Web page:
THANK YOU FOR VISITING SWEATSCIENCE.COM!
As of September 2017, new Sweat Science columns are being published at www.outsideonline.com/sweatscience. Check out my bestselling new book on the science of endurance, ENDURE: Mind, Body, and the Curiously Elastic Limits of Human Performance, published in February 2018 with a foreword by Malcolm Gladwell.
- Alex Hutchinson (@sweatscience)
In general, I’m not a big fan of performance-boosting supplements, in part because of some vague notions of “the spirit of sport” and in part because the vast majority of them are expensive placebos. But one of the sessions at the sports nutrition conference in Canberra earlier this week made a strong case that beta-alanine now has enough evidence to join the very, very short list of supplements with solid performance-enhancing science behind them (e.g. caffeine, creatine). The first important study of beta-alanine was only in 2006, but there have been 27 more studies since them, according to Trent Stellingwerff, a researcher at the Nestle Research Centre in Switzerland who also works with Canadian Olympic teams.
(Sorry for the delay in reporting on the sports nutrition conference — really busy week! There’s lots more to come, which I’ll post over the next few weeks.)
Basically, beta-alanine works just like baking soda to buffer pH, but does it from inside the muscle rather than outside (and, happily, doesn’t cause diarrhea). The actual buffering agent is something called carnosine, which is present in meat. When you eat meat, the carnosine is split into its two constituent amino acids (beta-alanine and histidine), which are absorbed into your muscles and recombine to form carnosine again. The rate-limiting step is the absorption of beta-alanine into your muscles, so if you take some extra beta-alanine you end up with more carnosine.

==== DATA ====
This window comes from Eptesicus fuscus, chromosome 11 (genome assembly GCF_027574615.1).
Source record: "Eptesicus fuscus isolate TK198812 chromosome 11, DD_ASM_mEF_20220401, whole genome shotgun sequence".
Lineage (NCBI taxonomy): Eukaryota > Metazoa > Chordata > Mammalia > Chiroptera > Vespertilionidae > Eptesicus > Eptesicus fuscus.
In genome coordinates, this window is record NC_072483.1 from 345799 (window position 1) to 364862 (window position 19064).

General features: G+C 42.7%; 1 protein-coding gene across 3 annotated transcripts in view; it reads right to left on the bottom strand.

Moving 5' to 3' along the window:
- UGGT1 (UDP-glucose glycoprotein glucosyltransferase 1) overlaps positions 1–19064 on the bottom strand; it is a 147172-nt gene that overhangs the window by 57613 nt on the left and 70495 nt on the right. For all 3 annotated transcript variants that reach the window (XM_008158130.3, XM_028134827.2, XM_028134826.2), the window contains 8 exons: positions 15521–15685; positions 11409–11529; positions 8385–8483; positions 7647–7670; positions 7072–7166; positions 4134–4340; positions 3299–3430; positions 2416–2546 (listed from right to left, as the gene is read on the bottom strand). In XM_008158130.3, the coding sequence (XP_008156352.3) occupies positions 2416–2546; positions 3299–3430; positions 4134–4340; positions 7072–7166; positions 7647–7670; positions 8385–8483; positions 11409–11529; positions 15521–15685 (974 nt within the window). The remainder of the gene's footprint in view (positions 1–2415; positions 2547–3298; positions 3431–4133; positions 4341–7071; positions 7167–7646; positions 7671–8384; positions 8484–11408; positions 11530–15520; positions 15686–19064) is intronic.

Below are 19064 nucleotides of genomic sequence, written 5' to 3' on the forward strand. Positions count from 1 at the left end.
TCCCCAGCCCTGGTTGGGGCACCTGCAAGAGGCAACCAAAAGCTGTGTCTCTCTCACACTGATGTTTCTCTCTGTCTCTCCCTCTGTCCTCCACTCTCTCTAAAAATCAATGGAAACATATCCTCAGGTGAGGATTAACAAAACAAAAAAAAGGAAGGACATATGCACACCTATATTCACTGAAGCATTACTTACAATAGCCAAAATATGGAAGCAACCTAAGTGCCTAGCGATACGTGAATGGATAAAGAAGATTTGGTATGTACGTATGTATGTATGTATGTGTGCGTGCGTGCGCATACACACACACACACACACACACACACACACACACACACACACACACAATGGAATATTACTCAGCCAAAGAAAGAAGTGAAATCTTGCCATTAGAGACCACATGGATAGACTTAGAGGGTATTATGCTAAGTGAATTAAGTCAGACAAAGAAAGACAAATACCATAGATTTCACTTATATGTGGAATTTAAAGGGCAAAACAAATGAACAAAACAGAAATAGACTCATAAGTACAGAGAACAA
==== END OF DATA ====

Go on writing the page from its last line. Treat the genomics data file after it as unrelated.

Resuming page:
So when does this work? The sweet spot is thought to be exercise lasting between 60 seconds and 10 minutes. Studies dating way back to the 80s showed that sprinters have twice as much carnosine in their muscles as marathoners do. More recently, a Belgian study measured baseline carnosine levels in a group of rowers (i.e. without supplementation) and found that higher carnosine levels correlated to higher performance. Supplementing with beta-alanine then led to a 4.3-second improvement over ~6 minutes for the rowers.
The dosing details: unlike baking soda, it’s not a one-shot deal. Trent suggests that taking 3-6 g/day for four to eight weeks will increase muscle carnosine content by 40-50%. It then stays high for quite a while, so you can expect to continue seeing a performance boost up to a month after stopping supplementation.
For endurance athletes, there are a couple of potentially interesting wrinkles. A 2009 study in the Journal of Applied Physiology (Van Thienen et al.) found that cyclists on beta-alanine performed better in a 30-second all-out sprint at the end of a 110-minute time trial. So the buffering might help with the anaerobic demands of a finishing sprint even during a very long race, though this is just one study so far.
The other thing to consider is whether beta-alanine could help endurance athletes sustain higher levels of intense training — after all, interval sessions often include intense running within that 60s-10min sweet spot. Stellingwerff, who coaches a bunch of athletes including his wife, a 4:05 1,500m runner, gave one piece of practical advice. He said for a workout like 10x400m, athletes on beta-alanine tend to feel really good in intervals 1, 2, 3 and 4 — in fact, they sometimes feel too good and wreck the rest of the workout, so that intervals 7, 8, 9 and 10 get really ugly.
Anyway, food for thought. But as Trent pointed out, there’s no point even thinking about these kinds of supplements if you haven’t already taken care of the far more important basics of good diet and recovery and so on.